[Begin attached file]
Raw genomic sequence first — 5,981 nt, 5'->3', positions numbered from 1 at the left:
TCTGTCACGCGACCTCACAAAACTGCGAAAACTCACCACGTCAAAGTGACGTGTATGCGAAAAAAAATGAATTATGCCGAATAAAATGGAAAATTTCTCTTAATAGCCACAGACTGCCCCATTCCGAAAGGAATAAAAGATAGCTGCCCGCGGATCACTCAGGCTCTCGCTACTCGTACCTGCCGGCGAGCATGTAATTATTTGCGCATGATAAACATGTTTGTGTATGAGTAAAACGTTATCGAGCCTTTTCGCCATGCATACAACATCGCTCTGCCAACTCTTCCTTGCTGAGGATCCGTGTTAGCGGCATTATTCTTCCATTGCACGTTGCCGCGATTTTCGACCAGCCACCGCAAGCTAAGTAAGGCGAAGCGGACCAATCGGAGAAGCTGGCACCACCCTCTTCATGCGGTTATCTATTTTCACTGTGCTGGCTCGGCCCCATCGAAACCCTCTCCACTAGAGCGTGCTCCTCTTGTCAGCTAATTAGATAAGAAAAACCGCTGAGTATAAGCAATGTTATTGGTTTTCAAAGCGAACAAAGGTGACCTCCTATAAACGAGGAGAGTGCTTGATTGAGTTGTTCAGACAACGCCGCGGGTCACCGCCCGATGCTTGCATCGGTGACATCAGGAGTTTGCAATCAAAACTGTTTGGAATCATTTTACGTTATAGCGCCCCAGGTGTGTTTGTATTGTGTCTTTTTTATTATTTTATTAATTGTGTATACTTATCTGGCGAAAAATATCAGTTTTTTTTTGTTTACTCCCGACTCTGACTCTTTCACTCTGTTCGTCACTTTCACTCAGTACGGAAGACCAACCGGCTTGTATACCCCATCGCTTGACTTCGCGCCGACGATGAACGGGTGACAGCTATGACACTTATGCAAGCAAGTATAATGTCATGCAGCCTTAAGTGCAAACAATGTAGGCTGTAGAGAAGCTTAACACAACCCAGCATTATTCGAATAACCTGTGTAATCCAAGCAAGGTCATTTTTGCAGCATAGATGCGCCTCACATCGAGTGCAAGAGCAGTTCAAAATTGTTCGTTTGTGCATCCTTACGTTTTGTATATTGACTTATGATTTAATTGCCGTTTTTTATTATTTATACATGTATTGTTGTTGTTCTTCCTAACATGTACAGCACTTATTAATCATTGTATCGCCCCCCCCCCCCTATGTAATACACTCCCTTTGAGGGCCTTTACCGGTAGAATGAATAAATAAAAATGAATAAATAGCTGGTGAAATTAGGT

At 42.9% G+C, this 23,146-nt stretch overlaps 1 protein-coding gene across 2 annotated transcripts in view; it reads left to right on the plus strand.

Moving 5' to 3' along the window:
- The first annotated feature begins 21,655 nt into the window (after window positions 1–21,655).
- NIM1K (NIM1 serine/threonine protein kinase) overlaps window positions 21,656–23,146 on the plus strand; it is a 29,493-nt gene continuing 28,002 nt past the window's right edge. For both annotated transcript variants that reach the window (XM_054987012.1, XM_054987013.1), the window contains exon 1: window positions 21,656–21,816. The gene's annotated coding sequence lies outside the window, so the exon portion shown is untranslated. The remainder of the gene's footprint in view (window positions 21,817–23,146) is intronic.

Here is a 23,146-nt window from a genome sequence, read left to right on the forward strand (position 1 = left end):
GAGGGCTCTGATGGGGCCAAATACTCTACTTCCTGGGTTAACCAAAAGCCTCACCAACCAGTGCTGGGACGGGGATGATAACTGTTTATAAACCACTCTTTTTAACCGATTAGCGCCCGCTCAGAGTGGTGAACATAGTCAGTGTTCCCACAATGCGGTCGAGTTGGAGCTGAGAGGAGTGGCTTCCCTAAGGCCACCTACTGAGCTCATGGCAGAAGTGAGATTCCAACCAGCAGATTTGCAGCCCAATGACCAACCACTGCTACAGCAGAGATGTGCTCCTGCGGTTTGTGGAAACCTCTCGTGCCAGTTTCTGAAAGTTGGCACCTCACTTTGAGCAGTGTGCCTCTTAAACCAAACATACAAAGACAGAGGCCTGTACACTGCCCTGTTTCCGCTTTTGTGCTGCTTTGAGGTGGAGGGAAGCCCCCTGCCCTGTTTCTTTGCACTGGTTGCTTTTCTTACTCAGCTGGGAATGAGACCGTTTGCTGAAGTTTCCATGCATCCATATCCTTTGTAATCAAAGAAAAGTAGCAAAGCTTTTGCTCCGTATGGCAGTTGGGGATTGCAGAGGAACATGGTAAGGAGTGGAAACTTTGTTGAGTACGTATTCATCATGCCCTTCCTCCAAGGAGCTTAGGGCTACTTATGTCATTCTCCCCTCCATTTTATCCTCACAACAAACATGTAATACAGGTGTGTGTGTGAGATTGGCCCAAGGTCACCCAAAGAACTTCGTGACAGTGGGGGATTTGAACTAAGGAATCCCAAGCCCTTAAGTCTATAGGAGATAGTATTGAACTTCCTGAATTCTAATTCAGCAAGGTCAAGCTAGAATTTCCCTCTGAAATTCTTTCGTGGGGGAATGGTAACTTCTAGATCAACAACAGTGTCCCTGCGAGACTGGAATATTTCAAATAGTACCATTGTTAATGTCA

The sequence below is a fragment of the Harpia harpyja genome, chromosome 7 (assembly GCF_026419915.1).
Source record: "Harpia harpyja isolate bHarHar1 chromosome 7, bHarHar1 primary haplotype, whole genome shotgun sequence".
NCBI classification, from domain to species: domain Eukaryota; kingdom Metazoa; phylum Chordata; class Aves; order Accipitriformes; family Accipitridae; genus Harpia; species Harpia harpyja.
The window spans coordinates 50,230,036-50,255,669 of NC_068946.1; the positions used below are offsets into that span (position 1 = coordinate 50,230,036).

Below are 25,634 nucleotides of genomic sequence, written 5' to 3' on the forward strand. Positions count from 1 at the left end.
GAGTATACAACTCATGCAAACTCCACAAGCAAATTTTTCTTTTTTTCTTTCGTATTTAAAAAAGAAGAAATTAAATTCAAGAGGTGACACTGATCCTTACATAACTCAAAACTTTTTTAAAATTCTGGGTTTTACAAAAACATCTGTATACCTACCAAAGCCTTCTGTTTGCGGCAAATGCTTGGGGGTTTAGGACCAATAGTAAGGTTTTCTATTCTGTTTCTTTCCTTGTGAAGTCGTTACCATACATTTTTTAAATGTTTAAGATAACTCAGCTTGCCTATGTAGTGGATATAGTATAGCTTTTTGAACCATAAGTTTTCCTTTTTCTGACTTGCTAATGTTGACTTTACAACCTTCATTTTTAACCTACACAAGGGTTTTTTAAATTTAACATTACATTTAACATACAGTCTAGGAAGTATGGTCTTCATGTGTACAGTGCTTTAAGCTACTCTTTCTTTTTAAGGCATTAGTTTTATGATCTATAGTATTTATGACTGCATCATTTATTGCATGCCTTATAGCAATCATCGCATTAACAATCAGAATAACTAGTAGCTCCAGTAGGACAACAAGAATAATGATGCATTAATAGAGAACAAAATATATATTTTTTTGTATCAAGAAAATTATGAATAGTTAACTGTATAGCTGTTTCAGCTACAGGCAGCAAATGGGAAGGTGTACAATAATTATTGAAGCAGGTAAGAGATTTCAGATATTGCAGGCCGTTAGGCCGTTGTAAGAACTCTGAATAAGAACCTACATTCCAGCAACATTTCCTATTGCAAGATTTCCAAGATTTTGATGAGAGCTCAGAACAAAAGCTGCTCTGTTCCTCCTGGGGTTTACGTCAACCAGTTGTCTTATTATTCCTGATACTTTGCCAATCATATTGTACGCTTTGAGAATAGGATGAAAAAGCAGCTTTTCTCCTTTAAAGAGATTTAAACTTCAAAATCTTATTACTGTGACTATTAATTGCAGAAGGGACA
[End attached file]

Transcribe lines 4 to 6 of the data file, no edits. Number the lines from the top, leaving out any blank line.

Moving 5' to 3' along the window:
- The first annotated feature begins 21,655 nt into the window (after window positions 1–21,655).
- NIM1K (NIM1 serine/threonine protein kinase) overlaps window positions 21,656–23,146 on the plus strand; it is a 29,493-nt gene continuing 28,002 nt past the window's right edge. For both annotated transcript variants that reach the window (XM_054987012.1, XM_054987013.1), the window contains exon 1: window positions 21,656–21,816. The gene's annotated coding sequence lies outside the window, so the exon portion shown is untranslated. The remainder of the gene's footprint in view (window positions 21,817–23,146) is intronic.